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The future of QR codes?

When I first discovered Quick Response codes, or QR codes, I immediately thought they were a cool way to let people quickly and easily access websites and information without having to have a web address. Many companies, such as Starbucks, are now using Quick Response codes in advertising through television commercials, as well as on their products. In fact, almost everywhere you go, Quick Response codes are popping up. Even the local newspaper and the Yellow Pages have discussed using Quick Response codes for print advertising.

After considering the popularity of Quick Response codes, as well as their ease of use, I began to consider another possible use for them that did not involve traditional business marketing; allowing people to use Quick Response codes to communicate with one another. Quick Response codes could be used to share ideas and information, and expand on the concepts of social networking. By people having the ability to have their own personal Quick Response codes that could change and be updated with new information, Quick Response codes could soon become a completely new means of communication.

QR

Wikipedia defines a Quick Response code as:

A QR code (abbreviated from Quick Response code) is a type of matrix barcode (or two-dimensional code) designed to be read by smartphones. The code consists of black modules arranged in a square pattern on a white background. The information encoded may be text, a URL, or other data. Created by Toyota subsidiary Denso Wave in 1994, the QR code is one of the most popular types of two-dimensional barcodes.

The QR code was designed to allow its contents to be decoded at high speed. The technology has seen frequent use in Japan and South Korea; the United Kingdom is the seventh-largest national consumer of QR codes.” With this definition, I began to see that using the simplicity of a Quick Response code is the beauty of it. While watching TV one night, I saw a Quick Response code used in a commercial.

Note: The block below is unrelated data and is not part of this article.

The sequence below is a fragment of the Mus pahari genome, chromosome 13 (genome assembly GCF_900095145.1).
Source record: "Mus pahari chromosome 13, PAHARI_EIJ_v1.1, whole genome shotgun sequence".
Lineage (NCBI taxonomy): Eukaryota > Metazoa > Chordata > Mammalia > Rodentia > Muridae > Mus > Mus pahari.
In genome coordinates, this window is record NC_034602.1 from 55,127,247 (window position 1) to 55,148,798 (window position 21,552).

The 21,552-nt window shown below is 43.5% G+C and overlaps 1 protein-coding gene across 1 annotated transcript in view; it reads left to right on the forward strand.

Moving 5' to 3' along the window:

The commercial featured a customer at a store using a gift card for their purchase. In the commercial, the employee scanned the Quick Response code on the card in order to complete the transaction. By using such a simple method of action, the store was able to make money, and the customer was able to complete their purchase. There was no hassle or fuss, and the entire purchase was over in seconds.

For this reason, I believe that Quick Response codes are the wave of the future for print media, as well as mobile marketing. Imagine a world in which business owners can issue Quick Response code coupons in print media, and then track their usage digitally. Each time a customer redeems a coupon, the issuing company can know which print media advertising channel it came from, allowing them to better track their marketing efforts, as well as their advertising budget.